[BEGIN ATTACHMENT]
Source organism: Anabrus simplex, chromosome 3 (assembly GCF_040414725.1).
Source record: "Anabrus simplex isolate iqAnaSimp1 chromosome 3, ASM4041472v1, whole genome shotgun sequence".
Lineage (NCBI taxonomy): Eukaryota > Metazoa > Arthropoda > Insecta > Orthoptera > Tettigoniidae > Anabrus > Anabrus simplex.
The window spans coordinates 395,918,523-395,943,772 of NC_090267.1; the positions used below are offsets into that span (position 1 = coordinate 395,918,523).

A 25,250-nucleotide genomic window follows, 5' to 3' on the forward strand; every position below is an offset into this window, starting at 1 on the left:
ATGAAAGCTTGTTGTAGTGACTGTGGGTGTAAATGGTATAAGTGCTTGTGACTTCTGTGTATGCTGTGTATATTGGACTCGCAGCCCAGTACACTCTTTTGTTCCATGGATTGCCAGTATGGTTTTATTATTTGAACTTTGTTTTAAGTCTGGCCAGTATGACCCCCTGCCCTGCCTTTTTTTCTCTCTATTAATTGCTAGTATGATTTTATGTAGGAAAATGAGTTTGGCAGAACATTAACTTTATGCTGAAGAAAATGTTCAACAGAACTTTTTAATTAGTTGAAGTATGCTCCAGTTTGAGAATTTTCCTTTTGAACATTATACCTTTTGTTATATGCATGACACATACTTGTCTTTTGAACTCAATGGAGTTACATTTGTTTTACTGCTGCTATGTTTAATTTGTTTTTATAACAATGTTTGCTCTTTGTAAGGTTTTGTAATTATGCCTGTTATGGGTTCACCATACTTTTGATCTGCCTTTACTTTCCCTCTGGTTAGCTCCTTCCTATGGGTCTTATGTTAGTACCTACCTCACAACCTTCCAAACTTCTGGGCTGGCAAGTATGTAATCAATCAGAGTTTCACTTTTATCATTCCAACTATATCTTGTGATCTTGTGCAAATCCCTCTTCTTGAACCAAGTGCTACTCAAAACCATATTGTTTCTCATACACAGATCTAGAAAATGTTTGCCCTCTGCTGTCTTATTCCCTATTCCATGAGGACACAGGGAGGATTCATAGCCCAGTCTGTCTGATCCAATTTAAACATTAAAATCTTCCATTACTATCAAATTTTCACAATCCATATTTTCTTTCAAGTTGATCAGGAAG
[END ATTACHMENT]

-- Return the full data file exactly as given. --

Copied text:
Source organism: Anabrus simplex, chromosome 3 (assembly GCF_040414725.1).
Source record: "Anabrus simplex isolate iqAnaSimp1 chromosome 3, ASM4041472v1, whole genome shotgun sequence".
Lineage (NCBI taxonomy): Eukaryota > Metazoa > Arthropoda > Insecta > Orthoptera > Tettigoniidae > Anabrus > Anabrus simplex.
The window spans coordinates 395,918,523-395,943,772 of NC_090267.1; the positions used below are offsets into that span (position 1 = coordinate 395,918,523).

A 25,250-nucleotide genomic window follows, 5' to 3' on the forward strand; every position below is an offset into this window, starting at 1 on the left:
ATGAAAGCTTGTTGTAGTGACTGTGGGTGTAAATGGTATAAGTGCTTGTGACTTCTGTGTATGCTGTGTATATTGGACTCGCAGCCCAGTACACTCTTTTGTTCCATGGATTGCCAGTATGGTTTTATTATTTGAACTTTGTTTTAAGTCTGGCCAGTATGACCCCCTGCCCTGCCTTTTTTTCTCTCTATTAATTGCTAGTATGATTTTATGTAGGAAAATGAGTTTGGCAGAACATTAACTTTATGCTGAAGAAAATGTTCAACAGAACTTTTTAATTAGTTGAAGTATGCTCCAGTTTGAGAATTTTCCTTTTGAACATTATACCTTTTGTTATATGCATGACACATACTTGTCTTTTGAACTCAATGGAGTTACATTTGTTTTACTGCTGCTATGTTTAATTTGTTTTTATAACAATGTTTGCTCTTTGTAAGGTTTTGTAATTATGCCTGTTATGGGTTCACCATACTTTTGATCTGCCTTTACTTTCCCTCTGGTTAGCTCCTTCCTATGGGTCTTATGTTAGTACCTACCTCACAACCTTCCAAACTTCTGGGCTGGCAAGTATGTAATCAATCAGAGTTTCACTTTTATCATTCCAACTATATCTTGTGATCTTGTGCAAATCCCTCTTCTTGAACCAAGTGCTACTCAAAACCATATTGTTTCTCATACACAGATCTAGAAAATGTTTGCCCTCTGCTGTCTTATTCCCTATTCCATGAGGACACAGGGAGGATTCATAGCCCAGTCTGTCTGATCCAATTTAAACATTAAAATCTTCCATTACTATCAAATTTTCACAATCCATATTTTCTTTCAAGTTGATCAGGAAG